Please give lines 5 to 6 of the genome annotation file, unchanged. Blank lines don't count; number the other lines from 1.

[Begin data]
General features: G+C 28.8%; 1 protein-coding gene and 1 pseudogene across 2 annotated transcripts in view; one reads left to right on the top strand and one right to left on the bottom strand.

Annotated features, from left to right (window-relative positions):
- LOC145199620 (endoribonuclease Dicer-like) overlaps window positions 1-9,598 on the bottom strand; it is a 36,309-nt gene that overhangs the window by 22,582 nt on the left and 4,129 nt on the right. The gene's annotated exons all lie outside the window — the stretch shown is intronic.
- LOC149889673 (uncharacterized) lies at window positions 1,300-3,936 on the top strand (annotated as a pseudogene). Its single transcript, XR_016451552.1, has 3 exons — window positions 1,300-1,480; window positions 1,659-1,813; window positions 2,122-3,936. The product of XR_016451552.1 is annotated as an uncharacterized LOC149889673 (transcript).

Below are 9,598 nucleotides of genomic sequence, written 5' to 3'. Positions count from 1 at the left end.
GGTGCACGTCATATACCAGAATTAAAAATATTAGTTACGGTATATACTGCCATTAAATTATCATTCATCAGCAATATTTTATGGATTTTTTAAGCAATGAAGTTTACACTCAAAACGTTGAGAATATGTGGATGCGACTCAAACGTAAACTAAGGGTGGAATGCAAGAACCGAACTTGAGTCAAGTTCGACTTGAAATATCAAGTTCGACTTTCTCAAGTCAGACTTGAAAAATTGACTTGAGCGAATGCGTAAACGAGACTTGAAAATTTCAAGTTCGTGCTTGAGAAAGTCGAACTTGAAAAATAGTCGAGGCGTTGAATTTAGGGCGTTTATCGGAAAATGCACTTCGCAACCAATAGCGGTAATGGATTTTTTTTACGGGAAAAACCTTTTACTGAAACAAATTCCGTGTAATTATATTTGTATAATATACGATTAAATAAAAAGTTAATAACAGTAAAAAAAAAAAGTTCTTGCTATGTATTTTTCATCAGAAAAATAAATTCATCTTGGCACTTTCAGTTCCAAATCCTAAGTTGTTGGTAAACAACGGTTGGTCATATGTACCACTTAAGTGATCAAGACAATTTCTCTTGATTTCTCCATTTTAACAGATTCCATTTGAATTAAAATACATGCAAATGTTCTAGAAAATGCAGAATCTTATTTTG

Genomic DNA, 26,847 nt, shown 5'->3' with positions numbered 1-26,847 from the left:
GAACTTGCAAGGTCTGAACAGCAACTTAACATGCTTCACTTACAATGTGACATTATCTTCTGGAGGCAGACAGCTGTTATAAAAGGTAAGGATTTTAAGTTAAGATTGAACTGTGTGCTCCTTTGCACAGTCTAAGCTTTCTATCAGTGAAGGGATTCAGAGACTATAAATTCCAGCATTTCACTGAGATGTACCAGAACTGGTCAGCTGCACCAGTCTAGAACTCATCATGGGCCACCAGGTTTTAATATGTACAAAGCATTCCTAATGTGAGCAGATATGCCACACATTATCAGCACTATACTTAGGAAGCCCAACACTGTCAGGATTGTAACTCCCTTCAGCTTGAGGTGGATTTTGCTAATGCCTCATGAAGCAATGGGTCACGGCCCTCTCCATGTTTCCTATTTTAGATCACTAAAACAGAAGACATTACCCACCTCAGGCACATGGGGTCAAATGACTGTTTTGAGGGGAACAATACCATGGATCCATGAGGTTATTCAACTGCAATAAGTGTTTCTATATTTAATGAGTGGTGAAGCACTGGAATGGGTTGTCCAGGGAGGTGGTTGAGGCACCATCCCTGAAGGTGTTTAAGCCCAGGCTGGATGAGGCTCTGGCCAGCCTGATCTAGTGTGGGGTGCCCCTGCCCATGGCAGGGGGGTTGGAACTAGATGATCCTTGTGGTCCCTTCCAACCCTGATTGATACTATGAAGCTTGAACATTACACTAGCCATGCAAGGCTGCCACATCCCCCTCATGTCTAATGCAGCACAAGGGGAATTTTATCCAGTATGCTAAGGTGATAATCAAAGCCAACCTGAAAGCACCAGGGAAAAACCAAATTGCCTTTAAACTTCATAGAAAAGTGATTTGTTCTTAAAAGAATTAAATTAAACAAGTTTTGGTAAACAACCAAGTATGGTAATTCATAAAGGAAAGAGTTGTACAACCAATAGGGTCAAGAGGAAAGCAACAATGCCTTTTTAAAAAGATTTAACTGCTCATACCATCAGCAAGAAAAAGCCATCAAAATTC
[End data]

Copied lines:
Below are 9,598 nucleotides of genomic sequence, written 5' to 3'. Positions count from 1 at the left end.
GGTGCACGTCATATACCAGAATTAAAAATATTAGTTACGGTATATACTGCCATTAAATTATCATTCATCAGCAATATTTTATGGATTTTTTAAGCAATGAAGTTTACACTCAAAACGTTGAGAATATGTGGATGCGACTCAAACGTAAACTAAGGGTGGAATGCAAGAACCGAACTTGAGTCAAGTTCGACTTGAAATATCAAGTTCGACTTTCTCAAGTCAGACTTGAAAAATTGACTTGAGCGAATGCGTAAACGAGACTTGAAAATTTCAAGTTCGTGCTTGAGAAAGTCGAACTTGAAAAATAGTCGAGGCGTTGAATTTAGGGCGTTTATCGGAAAATGCACTTCGCAACCAATAGCGGTAATGGATTTTTTTTACGGGAAAAACCTTTTACTGAAACAAATTCCGTGTAATTATATTTGTATAATATACGATTAAATAAAAAGTTAATAACAGTAAAAAAAAAAAGTTCTTGCTATGTATTTTTCATCAGAAAAATAAATTCATCTTGGCACTTTCAGTTCCAAATCCTAAGTTGTTGGTAAACAACGGTTGGTCATATGTACCACTTAAGTGATCAAGACAATTTCTCTTGATTTCTCCATTTTAACAGATTCCATTTGAATTAAAATACATGCAAATGTTCTAGAAAATGCAGAATCTTATTTTG